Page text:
911 dispatcher recounts watching George Floyd’s killing as it happened

Delivering testimony during the trial of former Minneapolis Police Officer Derek Chauvin on Monday, 911 dispatcher Jena Scurry testified that she thought the live security video had frozen as George Floyd lay motionless on the ground.

Video transcript

JENA SCURRY: I believe this is when I started watching again.

MATTHEW FRANK: And so for the record, the time stamp at the top reflects 8:19:25. So this is what you mean by them having him on the ground?

JENA SCURRY: Correct.

MATTHEW FRANK: Do you recall how long you were able to watch around this time?

JENA SCURRY: No. Honestly, I was in and out of looking at the cameras and then going back to my screens to make sure I wasn't missing anything, added remarks, getting out calls, and then I would go back to this screen again.

MATTHEW FRANK: Now-- and actually, I think what I'll do is just pause it here. After seeing this, at some point then, did you look back to the screen?

JENA SCURRY: To-- to back to go working?

MATTHEW FRANK: No, back to this video of-- of the scene.

JENA SCURRY: Yes, I was in and out of looking at this screen and then my-- my work full screens.

MATTHEW FRANK: And at some point then, did you go back to this? How did it appear at that time when you went back to it?

JENA SCURRY: It had not changed.

MATTHEW FRANK: And what do you mean by that?

JENA SCURRY: At-- it-- they were still on the ground. The whole situation was still on the scene.

MATTHEW FRANK: Had there been other changes to the scene? Were there other people in there?

JENA SCURRY: I didn't pay attention to the surroundings of what was going on. I just know that they hadn't moved.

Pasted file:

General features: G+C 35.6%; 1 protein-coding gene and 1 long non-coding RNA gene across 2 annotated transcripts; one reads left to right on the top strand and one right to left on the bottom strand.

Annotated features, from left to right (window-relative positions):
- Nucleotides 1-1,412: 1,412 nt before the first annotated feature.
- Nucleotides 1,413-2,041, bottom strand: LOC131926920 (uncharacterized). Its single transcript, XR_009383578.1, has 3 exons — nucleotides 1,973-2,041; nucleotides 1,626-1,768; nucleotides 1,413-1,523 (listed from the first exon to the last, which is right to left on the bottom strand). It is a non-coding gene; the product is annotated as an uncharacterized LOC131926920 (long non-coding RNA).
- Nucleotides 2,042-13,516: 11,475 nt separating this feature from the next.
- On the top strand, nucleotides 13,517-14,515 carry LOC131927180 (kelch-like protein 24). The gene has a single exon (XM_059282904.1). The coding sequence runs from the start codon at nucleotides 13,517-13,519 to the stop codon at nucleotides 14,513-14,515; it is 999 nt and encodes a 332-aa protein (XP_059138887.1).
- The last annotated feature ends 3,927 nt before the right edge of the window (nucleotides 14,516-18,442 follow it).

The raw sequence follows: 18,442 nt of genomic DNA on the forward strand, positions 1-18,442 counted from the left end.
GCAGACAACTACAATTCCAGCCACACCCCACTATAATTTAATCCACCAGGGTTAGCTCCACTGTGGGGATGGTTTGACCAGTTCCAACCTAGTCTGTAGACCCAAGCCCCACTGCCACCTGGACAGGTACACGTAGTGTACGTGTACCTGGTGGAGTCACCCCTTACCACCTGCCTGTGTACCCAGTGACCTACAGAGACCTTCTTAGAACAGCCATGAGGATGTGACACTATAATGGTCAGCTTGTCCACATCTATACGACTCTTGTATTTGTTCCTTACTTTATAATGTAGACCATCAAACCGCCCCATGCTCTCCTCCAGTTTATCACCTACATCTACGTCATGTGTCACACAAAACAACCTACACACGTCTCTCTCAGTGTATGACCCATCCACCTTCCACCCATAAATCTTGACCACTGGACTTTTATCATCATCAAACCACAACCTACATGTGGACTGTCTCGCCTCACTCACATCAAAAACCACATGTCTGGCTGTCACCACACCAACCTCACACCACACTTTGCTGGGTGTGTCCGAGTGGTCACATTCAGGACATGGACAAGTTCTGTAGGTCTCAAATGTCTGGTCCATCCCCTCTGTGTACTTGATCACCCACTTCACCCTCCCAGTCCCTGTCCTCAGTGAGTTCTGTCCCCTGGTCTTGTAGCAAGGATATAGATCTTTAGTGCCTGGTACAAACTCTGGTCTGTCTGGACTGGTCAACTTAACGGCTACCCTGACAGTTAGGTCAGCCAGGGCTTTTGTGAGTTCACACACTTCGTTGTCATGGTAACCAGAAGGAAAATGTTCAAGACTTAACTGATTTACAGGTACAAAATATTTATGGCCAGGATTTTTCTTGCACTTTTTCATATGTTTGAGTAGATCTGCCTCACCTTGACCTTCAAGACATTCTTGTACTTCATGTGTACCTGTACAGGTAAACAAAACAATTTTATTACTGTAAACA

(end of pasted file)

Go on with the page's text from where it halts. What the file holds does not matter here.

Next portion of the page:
MATTHEW FRANK: All right. And-- but at some point, did you see other, like, citizens in the video?

JENA SCURRY: There-- I cannot remember seeing them. I just remembered looking up and seeing that the situation hadn't changed.

MATTHEW FRANK: Do you recall approximately how long that was?

JENA SCURRY: No, it was long enough. It was-- it was long enough that I could look back multiple times.

MATTHEW FRANK: And so when you did look back, still on the ground like depicted here essentially?

JENA SCURRY: Correct.

MATTHEW FRANK: And what did you think about this when you looked back and saw that it hadn't changed?

JENA SCURRY: I first asked if the screens had frozen.

MATTHEW FRANK: Why did you ask that?

JENA SCURRY: Because it hadn't changed.

MATTHEW FRANK: OK. And did you find that it had frozen?

JENA SCURRY: No.

MATTHEW FRANK: How did you know--

JENA SCURRY: Well, I was told that it was not frozen.

MATTHEW FRANK: Did you see the screen change yourself?

JENA SCURRY: Yes, I saw the persons moving.

MATTHEW FRANK: So what did you start thinking at that point?

JENA SCURRY: Something might be wrong.

MATTHEW FRANK: Why?

JENA SCURRY: We don't get these videos often, or, you know, video at all unless it's looking at the bridge or just looking at people walking. We very rarely get incidents where police are actively on a scene. And they had changed. They had come from the back of the squad to the ground. And my instincts were telling me that something's wrong. Something has not right. I don't know what, but something wasn't right.

MATTHEW FRANK: In what ways was not-- were you thinking that something was not right?

JENA SCURRY: It was an extended period of time. Again, I can't tell you the exact amount of time. And they hadn't told me that they needed any more resources. It's-- it's a multitude of different things that ran through my brain. But I became concerned that something might be wrong.

MATTHEW FRANK: Wrong with-- with what? What are you thinking?

JENA SCURRY: It was a gut instinct of in the incident, something's not going right, whether it be they needed more assistance. Or if there were there-- just something wasn't right. I don't know how to explain it. It was a gut instinct to tell me that now we can be concerned.

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